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We can divide medieval discussions of the insolubles—logical paradoxes such as the Liar—into two main periods, before and after Bradwardine, who wrote his treatise on Insolubles in Oxford in the early 1320s. Bradwardine's aim was to develop a solution to the insolubles which, unlike the then dominant theories, restrictio and cassatio, placed no restriction on self-reference or the theory of truth. He claimed to be able to prove that insolubles signify not only that they are false but also that they are true, and so are false. Few subsequent writers on insolubles followed him completely. Nonetheless, Heytesbury's solution agrees with Bradwardine's that there is an additional signification, though he was agnostic what that additional signification was; and a popular solution commonly found in the teaching manuals at Oxford modified Heytesbury's solution to incorporate aspects of Bradwardine's. There were remarkably similar developments at Paris, where Buridan's solution also claimed that propositions have an additional signification or implication of their own truth. Gregory of Rimini claimed that (spoken and written) insolubles correspond to a conjunction of two mental propositions, one of which says that the other is false. Gregory's solution was taken up and adapted by Peter of Ailly, arguing that the phenomena are better explained by realising that insolubles are equivocal, both true and false, corresponding to two different mental propositions. In contrast, Roger Swyneshed's aim was to provide a solution without the postulation of hidden meanings, but taking the expressions at face value. At the end of the century, Paul of Venice subscribes to the modified Heytesbury solution in his Logica Parva, but in his Logica Magna he defends a version of Swyneshed's solution.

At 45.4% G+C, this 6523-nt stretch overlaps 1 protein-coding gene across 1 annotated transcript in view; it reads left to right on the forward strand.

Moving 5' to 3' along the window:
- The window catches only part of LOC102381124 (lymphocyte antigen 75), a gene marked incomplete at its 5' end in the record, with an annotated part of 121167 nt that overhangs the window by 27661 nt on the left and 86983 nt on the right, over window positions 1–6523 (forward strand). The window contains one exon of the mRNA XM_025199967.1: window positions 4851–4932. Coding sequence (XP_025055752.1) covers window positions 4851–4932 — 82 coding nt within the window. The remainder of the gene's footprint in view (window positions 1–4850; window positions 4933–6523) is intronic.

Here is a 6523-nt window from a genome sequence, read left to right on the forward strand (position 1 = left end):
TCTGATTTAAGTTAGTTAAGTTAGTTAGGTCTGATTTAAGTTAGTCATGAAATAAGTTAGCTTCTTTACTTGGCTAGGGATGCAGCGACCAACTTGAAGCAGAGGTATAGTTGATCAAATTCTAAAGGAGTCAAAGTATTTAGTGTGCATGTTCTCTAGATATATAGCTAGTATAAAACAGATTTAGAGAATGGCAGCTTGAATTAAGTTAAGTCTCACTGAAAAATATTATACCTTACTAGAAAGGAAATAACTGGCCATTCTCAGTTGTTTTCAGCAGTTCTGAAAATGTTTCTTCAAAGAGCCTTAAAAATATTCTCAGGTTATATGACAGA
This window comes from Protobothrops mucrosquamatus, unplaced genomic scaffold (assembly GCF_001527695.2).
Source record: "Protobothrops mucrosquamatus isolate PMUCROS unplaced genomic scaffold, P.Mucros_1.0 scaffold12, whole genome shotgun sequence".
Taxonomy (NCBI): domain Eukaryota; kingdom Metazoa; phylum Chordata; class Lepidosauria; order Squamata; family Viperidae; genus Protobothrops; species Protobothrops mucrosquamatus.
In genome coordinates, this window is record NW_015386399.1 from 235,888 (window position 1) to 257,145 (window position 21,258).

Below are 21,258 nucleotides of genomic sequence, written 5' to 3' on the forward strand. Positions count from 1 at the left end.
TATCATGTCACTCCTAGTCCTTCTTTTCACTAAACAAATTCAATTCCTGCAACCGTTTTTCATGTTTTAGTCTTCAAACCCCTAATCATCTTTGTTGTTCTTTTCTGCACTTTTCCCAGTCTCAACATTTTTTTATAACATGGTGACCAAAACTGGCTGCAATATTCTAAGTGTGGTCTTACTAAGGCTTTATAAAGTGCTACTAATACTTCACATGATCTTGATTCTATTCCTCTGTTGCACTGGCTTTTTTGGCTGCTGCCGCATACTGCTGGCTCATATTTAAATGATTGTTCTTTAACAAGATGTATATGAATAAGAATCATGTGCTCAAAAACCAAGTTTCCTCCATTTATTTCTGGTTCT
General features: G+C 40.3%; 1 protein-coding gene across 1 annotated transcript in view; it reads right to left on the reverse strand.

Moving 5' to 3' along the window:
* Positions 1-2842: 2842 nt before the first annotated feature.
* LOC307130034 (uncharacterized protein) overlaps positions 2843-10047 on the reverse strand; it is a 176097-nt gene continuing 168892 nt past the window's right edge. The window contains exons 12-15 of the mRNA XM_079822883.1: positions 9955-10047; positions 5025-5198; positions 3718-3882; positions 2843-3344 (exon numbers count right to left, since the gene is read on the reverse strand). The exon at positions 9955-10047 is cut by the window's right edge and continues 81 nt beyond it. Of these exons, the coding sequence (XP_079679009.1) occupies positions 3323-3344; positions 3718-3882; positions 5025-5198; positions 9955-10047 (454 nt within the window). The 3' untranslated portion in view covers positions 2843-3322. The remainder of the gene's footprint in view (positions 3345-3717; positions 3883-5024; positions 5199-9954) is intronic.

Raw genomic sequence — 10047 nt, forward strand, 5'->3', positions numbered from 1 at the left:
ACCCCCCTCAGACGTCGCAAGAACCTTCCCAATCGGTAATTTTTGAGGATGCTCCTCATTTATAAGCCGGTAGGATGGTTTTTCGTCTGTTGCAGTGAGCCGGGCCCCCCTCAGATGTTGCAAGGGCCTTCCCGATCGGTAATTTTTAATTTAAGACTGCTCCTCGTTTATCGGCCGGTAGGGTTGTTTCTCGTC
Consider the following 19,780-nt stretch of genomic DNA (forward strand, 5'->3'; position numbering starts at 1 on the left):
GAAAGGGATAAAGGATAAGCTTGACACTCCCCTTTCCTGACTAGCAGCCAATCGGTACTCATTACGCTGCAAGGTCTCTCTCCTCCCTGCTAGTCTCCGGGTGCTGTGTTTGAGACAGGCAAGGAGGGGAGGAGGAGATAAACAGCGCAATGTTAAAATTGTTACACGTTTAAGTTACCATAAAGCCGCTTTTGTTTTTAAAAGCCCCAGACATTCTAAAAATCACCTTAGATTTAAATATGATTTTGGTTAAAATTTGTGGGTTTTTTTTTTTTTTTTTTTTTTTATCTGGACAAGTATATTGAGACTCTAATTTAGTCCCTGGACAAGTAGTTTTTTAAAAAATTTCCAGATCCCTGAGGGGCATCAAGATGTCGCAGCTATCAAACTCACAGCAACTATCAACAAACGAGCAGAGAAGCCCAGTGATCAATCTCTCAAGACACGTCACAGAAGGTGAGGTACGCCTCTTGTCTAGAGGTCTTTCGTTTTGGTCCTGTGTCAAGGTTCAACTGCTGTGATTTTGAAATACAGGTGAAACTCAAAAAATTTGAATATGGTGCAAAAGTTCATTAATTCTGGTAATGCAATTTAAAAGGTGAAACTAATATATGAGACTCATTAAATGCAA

|Title of host publication
|Theories of paradox in the Middle Ages
|Stephen Read, Barbara Bartocci
|Place of Publication
|Number of pages
|Published - 12 Jan 2023
|Studies in logic
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